But I also want to say, “Violence is certainly not the way to protest a cheap movie that portrays your faith as violent.”

I want to say those things to them. But I have no way to make contact with the Muslim world. I do, however, have the ability to make contact with the American, Christian world. And with this tiny little platform I have here on the Internet, I want to remind you that while this may be the face of Islam we think is blowing up the world today…


(Photo Credit, Mohammed Abu Zaid, AP)

…these are the faces of Islam that rocked my world and flipped my perspective upside down when I spent time in Kabul and Dashti Barche, Afghanistan, in 2007.

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Don’t let the face of Islam overshadow the faces. Remember the faces.

Pray for the faces.

Pray that the Prince of Peace will continue to make Himself famous in the lives of these precious people.

Pray that Christians in America will remember that our battle is not against flesh and blood, but against the powers of darkness.

Pray that we will see these people not as our enemies, but as prisoners of war who are held captive by our spiritual enemy.

Pray.

Give Me Jesus


Psalm 63:1 O God, you are my God; earnestly I seek you; my soul thirsts for you; my flesh faints for you, as in a dry and weary land where there is no water. 2 So I have looked upon you in the sanctuary, beholding your power and glory. 3 Because your steadfast love is better than life, my lips will praise you. 4 So I will bless you as long as I live; in your name I will lift up my hands. 5 My soul will be satisfied as with fat and rich food, and my mouth will praise you with joyful lips, 6 when I remember you upon my bed, and meditate on you in the watches of the night; 7 for you have been my help, and in the shadow of your wings I will sing for joy. 8 My soul clings to you; your right hand upholds me.

How would our lives be different as believers if we consistently walked out the truth of verse three? We are told here that there is nothing in this world that is better than the steadfast, covenental, unconditional love of our God. We may be told this treasure of truth a hundred times, but as we quickly stray to other things that catch our eye, we prove that it is difficult to really believe that there is nothing that outshines Jesus.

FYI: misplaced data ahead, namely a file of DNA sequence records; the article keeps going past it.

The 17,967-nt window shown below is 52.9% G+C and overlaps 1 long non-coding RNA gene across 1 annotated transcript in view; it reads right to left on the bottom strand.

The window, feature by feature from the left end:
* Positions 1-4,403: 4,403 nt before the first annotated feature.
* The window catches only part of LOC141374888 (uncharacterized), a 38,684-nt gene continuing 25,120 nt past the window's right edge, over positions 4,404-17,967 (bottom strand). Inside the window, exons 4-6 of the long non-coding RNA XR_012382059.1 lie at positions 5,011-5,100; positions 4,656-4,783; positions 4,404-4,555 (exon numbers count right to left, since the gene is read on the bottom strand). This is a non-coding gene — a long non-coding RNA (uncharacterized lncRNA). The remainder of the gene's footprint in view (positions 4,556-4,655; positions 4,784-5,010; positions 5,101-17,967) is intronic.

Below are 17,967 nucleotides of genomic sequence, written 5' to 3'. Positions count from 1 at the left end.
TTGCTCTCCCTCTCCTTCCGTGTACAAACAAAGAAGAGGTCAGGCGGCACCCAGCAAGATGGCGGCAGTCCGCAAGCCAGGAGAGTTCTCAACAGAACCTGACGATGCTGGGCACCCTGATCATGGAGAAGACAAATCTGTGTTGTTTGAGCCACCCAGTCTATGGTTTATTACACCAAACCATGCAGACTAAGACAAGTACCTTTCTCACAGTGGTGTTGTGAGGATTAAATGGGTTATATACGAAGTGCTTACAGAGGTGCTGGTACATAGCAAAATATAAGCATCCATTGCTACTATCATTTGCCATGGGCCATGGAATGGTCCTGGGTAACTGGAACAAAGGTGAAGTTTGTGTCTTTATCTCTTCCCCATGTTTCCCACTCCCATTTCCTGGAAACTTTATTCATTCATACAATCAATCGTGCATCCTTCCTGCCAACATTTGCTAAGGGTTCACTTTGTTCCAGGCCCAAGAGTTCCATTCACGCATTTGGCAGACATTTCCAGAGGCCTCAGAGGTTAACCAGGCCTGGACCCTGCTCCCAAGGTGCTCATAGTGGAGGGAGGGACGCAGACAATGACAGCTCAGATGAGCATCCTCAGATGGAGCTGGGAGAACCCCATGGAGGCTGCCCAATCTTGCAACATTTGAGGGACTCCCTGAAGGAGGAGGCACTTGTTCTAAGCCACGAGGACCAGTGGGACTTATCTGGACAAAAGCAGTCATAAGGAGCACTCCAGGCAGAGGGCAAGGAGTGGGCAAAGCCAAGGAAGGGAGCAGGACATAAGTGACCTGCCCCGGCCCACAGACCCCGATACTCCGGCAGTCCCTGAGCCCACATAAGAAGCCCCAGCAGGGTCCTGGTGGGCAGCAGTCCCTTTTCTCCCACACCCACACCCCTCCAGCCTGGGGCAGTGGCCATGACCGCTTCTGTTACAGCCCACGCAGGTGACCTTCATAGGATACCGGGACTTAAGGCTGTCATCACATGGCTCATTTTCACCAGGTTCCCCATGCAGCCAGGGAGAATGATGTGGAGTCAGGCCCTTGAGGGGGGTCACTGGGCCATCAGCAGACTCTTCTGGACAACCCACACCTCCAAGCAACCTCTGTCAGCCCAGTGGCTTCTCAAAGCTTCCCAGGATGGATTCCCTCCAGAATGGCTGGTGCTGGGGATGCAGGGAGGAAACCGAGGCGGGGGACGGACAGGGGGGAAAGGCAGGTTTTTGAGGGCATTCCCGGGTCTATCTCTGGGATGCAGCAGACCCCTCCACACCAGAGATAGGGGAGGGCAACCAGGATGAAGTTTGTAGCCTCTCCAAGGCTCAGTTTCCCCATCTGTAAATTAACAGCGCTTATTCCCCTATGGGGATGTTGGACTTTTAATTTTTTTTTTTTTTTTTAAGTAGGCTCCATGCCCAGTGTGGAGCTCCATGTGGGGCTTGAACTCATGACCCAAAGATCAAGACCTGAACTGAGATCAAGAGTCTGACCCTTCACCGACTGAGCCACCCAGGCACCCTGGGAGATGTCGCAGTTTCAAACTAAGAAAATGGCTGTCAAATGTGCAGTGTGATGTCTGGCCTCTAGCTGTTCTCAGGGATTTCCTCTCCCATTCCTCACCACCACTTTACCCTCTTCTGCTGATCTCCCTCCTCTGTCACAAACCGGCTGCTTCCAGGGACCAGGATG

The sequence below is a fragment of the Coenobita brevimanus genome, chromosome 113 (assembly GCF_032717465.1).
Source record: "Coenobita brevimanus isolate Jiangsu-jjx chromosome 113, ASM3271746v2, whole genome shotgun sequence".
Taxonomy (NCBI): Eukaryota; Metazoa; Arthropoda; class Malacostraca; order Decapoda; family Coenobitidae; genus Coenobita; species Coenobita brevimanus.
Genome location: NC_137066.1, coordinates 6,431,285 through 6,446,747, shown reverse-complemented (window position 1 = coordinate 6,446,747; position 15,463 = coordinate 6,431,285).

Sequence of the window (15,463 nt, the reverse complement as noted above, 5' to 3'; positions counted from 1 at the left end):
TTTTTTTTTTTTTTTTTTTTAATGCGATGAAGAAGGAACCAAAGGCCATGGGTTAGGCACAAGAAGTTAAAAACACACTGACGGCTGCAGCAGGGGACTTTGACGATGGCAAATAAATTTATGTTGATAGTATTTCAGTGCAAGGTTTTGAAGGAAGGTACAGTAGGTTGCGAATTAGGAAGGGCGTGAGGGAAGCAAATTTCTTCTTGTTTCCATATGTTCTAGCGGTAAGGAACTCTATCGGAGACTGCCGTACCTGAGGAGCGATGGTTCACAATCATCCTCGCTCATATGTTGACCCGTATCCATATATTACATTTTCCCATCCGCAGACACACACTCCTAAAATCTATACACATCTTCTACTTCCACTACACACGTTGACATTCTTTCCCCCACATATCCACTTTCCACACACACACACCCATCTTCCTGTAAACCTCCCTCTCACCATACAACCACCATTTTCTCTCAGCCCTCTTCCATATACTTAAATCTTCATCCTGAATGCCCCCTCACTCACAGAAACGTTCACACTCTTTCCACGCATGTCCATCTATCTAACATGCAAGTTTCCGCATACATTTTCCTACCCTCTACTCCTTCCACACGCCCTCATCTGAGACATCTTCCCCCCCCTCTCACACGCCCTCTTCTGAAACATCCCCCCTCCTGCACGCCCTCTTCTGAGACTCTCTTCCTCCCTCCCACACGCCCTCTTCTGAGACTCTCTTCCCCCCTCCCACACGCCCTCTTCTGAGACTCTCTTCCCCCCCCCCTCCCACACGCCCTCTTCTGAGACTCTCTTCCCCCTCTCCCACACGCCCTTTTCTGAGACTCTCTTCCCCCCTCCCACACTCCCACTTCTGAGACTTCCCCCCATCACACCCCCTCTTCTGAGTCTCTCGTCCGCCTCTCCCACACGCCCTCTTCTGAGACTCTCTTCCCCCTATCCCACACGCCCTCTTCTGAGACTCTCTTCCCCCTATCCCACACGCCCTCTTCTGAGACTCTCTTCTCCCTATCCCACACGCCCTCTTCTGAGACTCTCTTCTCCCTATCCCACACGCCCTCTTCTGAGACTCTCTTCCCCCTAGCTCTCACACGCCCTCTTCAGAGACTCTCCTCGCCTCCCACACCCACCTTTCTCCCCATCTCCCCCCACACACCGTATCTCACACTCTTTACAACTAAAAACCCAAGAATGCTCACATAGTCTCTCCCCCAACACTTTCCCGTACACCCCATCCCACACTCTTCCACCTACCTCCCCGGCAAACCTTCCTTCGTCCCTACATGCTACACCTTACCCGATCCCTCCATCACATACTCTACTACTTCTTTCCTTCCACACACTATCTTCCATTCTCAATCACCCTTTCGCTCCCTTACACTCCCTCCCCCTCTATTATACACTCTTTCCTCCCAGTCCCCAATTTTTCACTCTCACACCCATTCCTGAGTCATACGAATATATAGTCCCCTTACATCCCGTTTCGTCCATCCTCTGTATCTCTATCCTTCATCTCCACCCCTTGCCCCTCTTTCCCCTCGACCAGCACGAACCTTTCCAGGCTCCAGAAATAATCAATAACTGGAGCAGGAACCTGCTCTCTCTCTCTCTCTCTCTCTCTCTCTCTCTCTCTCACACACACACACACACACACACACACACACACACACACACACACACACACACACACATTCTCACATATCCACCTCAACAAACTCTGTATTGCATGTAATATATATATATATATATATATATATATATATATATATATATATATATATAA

We try to find something. From the very beginning of time, we have believed much more easily that God is holding out on us and that surely there is something missing from our lives that we must attain. The only thing missing from life with Jesus is sin. And pain. And heartache.

But God knows how prone to wandering our hearts may be. In fact, Psalm 34, he practically dares us to just try him. So I offer the same dare. I dare you try Him, “taste and see.”

Do you believe that the love of Christ is better than anything this life has to offer? Are you willing to sacrifice the contentment, happiness, love, approval, worth, acceptance, friendship for just Jesus?

The greatest blessing of walking with Jesus is that, when we trust him, we don’t “sacrifice” those things to him; he willingly blesses us in return!

Can you sing this song as a sincere prayer to God?

The Sins of Our Youth


Remember not the sins of my youth or my transgressions; according to your steadfast love remember me, for the sake of your goodness, O God! Psalm 25:7

This was the daily verse that appeared in my Twitter feed this morning. Thinking on some things I knew were coming up today, I was reflecting on the past a bit, and I was in a regretful frame of mind. My knee-jerk reaction to reading it was, “‘Remember not the sins of my youth.’ That must be nice. I can’t seem to get away from them.” Not exactly a heart of thankfulness to a loving and forgiving God, but I’ll blame it on the fact that I hadn’t had my coffee yet, and being awake definitely helps my spiritual well-being.